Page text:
I’ve been on something of a supernatural reading kick lately. It started with The Curse of the Wendigo, the second book in Rick Yancey’s Monstrumologist Series, progressed to the second book in the All Souls Trilogy, Shadow of Night, and then proceeded into Sarah Waters’ novels, The Little Stranger and Affinity. So in the last month I’ve been living with ghosts, spiritual mediums, vampires, witches, wendigos, anthropomagi, and the father of all monsters–the magnificum.
I’ve never read Rick Yancey before, but I’m so happy to have stumbled upon these three young adult novels, if a little surprised to find them described as young adult novels. There’s nothing torrid in the way of sex, but a lot of very gruesome, gory, scary and insanely well-written scenes of human and monster violence. The novels follow Pellinore Warthrop, the world’s premier monstrumologist, and his assistant, William James Henry, on a series of adventures finding and fighting real-life monsters. The stories are set in Victorian America and then eventually, London and Egypt, and Warthrop and his assistant encounter such famous historical figures as Jack the Ripper, Conan Doyle, and Arthur Rimbaud, just to name a few. In the world of these novels, monstrumology is a natural philosophy, with its own society, journal and headquarters, complete with a basement collection of monster specimens–the Monstrumarium.
What really drives these novels is the relationship between William James Henry and the monstrumologist–Dr. Warthrop. The narrative frame asks us to believe that the author Rick Yancey was given the journals of William James Henry and that he is publishing them in order to discover more about the life of this mysterious man who lived to the age of 131 due to being infected with a parasitic worm that either kills you or greatly extends your life. Are William James Henry’s stories real? Did the monstrumologist actually ever exist?
I like my supernatural stories served up as a thin veil for larger questions about the nature of life and humanity. So, Buffy the Vampire Slayer is about adolescence, high school and eventually, college life–there just happen to be vampires. The Last Werewolf raised some great questions about the connections between our various appetites–for food, for sex, for violence. The Reapers Are the Angels explores the relationship between individual and community and Raising Stony Mayhall asks questions about the nature of bodies.
In a similar vein, Yancey’s monstrumologist series is really about the dark underside of love and ambition and loneliness. Dr. Warthrop and William James Henry hunt monsters, but the more pressing question is whether they will be saved from becoming monsters themselves. It seems as if there’s at least one more book in the offering, so I’ll be anxiously waiting to see how it all turns out.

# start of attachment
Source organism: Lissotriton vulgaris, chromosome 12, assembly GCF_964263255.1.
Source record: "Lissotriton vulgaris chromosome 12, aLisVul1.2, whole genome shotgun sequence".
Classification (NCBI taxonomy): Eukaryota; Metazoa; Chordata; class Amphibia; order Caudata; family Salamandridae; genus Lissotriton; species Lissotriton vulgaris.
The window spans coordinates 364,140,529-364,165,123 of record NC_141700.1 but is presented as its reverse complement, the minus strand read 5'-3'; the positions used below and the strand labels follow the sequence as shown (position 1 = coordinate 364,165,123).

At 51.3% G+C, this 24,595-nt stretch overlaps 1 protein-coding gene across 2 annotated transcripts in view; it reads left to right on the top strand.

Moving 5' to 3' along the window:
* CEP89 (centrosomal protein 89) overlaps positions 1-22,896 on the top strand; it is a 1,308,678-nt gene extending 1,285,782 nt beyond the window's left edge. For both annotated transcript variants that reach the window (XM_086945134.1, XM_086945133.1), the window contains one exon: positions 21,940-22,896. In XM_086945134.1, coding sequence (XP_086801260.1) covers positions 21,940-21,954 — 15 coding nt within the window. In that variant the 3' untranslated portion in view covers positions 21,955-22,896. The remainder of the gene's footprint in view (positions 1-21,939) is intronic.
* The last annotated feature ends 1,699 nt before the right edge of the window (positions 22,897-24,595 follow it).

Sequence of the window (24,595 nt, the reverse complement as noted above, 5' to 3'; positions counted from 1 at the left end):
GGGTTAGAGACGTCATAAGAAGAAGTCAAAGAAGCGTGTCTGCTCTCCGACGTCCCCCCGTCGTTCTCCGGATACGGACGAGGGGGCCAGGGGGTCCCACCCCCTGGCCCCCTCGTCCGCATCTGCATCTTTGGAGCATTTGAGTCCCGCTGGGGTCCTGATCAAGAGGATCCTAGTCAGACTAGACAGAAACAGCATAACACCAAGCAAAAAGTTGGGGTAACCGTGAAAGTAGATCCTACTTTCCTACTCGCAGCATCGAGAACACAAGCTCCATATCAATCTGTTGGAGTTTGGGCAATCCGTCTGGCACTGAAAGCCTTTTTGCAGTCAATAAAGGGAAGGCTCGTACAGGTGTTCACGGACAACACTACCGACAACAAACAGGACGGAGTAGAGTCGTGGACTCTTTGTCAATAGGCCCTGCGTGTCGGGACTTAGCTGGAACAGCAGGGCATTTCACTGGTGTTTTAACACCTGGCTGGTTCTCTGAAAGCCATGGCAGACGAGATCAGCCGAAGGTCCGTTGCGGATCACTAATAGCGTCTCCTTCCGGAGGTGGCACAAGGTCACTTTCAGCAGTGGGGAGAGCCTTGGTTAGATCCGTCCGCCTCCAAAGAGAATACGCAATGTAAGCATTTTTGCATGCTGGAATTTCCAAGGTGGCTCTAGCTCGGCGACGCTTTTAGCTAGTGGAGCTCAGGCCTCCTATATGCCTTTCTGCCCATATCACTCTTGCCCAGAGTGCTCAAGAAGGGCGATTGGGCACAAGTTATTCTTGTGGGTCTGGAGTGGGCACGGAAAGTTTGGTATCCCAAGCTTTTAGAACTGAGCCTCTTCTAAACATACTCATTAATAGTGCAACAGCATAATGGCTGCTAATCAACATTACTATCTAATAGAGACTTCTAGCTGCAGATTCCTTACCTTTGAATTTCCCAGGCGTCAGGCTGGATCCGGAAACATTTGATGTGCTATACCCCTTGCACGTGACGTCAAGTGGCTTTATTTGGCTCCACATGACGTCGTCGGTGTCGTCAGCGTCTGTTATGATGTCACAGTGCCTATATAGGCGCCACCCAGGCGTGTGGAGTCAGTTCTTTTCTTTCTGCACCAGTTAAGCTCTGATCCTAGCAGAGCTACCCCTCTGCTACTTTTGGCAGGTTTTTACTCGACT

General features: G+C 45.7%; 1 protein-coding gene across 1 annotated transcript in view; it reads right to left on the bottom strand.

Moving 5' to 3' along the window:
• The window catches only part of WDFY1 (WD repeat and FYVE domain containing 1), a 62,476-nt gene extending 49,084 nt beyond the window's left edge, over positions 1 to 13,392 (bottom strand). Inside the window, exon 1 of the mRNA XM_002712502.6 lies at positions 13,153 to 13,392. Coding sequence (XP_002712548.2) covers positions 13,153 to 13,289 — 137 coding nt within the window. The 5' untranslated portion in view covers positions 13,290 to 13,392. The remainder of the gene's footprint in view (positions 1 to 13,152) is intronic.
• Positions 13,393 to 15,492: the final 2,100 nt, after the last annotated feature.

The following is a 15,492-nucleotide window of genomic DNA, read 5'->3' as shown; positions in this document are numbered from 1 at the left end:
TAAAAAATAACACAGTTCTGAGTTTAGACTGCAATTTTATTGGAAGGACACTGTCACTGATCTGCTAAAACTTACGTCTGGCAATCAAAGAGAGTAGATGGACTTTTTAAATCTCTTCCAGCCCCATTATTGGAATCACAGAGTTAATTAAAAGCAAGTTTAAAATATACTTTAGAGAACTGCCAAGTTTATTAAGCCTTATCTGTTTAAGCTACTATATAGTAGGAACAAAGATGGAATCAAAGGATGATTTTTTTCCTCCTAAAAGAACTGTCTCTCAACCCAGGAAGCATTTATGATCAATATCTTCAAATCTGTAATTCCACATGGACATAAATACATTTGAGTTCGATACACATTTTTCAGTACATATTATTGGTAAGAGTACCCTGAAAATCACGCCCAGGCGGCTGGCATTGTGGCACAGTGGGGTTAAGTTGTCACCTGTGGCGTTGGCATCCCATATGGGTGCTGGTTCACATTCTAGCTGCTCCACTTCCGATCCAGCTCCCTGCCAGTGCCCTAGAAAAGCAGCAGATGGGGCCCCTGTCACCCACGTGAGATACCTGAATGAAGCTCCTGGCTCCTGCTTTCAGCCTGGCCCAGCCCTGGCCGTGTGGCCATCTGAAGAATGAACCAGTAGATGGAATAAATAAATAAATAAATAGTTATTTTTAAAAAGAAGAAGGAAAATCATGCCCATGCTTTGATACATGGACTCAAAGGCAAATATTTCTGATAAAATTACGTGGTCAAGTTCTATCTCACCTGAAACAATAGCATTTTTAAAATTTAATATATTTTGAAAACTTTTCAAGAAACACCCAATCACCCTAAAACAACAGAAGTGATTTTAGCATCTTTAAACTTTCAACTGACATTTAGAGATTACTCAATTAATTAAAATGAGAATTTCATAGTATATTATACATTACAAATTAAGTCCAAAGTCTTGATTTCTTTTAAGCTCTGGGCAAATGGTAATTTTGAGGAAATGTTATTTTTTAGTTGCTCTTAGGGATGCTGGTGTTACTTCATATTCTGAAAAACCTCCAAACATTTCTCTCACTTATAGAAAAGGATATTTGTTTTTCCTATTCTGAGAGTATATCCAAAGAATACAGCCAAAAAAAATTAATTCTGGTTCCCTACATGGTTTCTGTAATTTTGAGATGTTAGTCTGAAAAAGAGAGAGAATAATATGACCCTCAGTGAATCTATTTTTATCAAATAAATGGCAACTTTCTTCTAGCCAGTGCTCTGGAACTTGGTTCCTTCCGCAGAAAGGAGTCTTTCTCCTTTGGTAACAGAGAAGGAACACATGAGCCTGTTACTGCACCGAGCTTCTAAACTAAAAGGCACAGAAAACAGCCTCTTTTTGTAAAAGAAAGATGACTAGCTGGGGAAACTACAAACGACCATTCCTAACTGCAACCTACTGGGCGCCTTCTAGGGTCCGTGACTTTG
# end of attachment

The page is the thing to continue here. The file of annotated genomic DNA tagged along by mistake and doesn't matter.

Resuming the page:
The Little Stranger and Affinity
The two novels I’ve read by Sarah Waters dance along the edge of the supernatural, and as with Yancey’s novel, use the supernatural to tell some very human stories. In The Little Stranger, the main character’s class resentment may or may not have transformed itself into a poltergeist which destroys an already decaying grand house and the grand family that goes with it. The novel is set in post World War II England, a time when grand houses were falling into decline, along with the class system that supported them. It’s subject matter is similar to Downton Abbey, only long after the peak of that way of life and much, much more sinister.
In Affinity, Victorian sexual mores and gender norms are the basis for a twisted tale of prison, spiritualism and unrequited love. I didn’t enjoy Affinity as much as I did The Little Stranger, but it was interesting to think about the pressures experienced by a Victorian lady, especially one with same-sex desires. There’s also another nice social class twist at the end of this novel, and I’m interested to see if these are themes that pop up in Waters’ fiction repeatedly.
What’s interesting and heartening about all this supernatural reading is the great variety of territory that is covered in these stories. In the course of a conversation about a different kind of vampire story, my husband declared that there’s nothing new to be written about vampires. Of course, I disagree. I’m not certain exactly why supernatural fiction is so very popular these days. I wonder if it’s a sign of a kind of loss of magic in the world. Of course, many of us see scientific explanations as the most sensible way of understanding the world. But that doesn’t mean that those explanations are actually satisfying to us emotionally or psychologically or spiritually. Perhaps our supernatural turn is an expression of that craving for magic, for things that exist beyond the reach of science.
At any rate, all this supernatural reading I’ve been doing is comforting to me in that it proves that there is always another story out there to tell that illuminates for us some aspect of what it means to be human, even if the characters aren’t exactly human themselves.